Under Mayor Bill de Blasio’s recently announced affordable housing proposal, developers would be forced to make some concessions. But they would also be given substantial flexibility in how to achieve the 421a affordable housing requirements — making the Real Estate Board of New York’s support for the plan somewhat less surprising.
The mayor would give developers a “menu of options” for how comply with the rules, according to Capital New York.
One of these options would allow developers to set aside 30 percent of its units at a rate affordable to New York families making 130 percent of the area media income — $112,000 for a family of four, which translates to $2,800 in monthly rent. In many neighborhoods in the city, this is considered market-rate, whereas in other areas, it is above what anyone will pay.
That particular option is designed for middle-market neighborhoods, Housing Commissioner Vicki Been told the website. There are other options for strong and struggling markets. In strong markets, only 25 percent of a project would have to be set aside as affordable, but at rates affordable to much poorer families.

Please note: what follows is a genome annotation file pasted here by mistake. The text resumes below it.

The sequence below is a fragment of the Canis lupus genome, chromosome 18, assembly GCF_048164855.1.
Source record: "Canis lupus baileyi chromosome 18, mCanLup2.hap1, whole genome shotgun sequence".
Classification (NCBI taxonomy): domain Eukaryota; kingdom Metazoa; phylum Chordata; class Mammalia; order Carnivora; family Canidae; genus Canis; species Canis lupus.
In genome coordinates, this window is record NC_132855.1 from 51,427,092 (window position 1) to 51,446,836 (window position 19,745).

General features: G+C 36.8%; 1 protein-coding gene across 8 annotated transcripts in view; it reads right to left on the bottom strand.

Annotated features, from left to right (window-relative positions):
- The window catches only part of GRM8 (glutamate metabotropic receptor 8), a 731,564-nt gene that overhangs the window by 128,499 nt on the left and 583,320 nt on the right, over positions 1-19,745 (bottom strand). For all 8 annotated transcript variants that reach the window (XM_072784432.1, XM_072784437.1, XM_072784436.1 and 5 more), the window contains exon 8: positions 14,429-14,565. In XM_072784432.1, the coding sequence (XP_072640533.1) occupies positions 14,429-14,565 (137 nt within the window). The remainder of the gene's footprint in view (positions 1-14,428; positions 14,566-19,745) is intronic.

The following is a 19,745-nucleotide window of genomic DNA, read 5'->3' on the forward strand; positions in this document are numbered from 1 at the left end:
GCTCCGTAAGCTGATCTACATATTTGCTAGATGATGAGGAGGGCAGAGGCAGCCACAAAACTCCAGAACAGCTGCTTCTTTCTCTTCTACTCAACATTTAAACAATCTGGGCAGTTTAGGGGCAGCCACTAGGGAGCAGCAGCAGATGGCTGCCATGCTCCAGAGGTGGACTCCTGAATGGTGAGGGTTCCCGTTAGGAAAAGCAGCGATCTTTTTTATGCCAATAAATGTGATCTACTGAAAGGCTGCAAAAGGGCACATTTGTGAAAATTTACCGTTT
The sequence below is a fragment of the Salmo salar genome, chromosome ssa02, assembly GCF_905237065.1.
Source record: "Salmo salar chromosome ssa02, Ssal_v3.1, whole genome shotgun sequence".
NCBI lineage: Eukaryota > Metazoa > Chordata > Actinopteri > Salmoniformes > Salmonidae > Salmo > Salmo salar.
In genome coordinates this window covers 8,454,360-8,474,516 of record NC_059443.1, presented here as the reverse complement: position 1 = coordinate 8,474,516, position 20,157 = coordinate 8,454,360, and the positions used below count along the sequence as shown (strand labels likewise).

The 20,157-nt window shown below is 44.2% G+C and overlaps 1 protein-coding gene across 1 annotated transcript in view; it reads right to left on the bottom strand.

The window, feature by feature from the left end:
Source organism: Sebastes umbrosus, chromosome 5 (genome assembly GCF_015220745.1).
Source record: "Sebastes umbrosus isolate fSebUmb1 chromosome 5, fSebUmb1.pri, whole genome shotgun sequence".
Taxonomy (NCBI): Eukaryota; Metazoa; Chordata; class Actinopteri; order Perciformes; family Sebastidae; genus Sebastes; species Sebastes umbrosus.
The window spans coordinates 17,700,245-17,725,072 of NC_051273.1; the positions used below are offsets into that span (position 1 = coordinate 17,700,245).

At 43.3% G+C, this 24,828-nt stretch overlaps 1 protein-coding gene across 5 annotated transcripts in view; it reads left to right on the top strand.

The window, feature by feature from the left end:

In struggling markets, 30 percent of units would have to meet “affordability” requirements, but those requirements exceed the average rent in those markets. Been said the requirements will act as a cap if the market changes.
Been indicated it would be at developers’ discretion to define which option is right for their project.
“We can live with more affordable housing if the program provides appropriate benefits to help cover the costs of that benefit,” REBNY president Steven Spinola said. “We believe this program does.”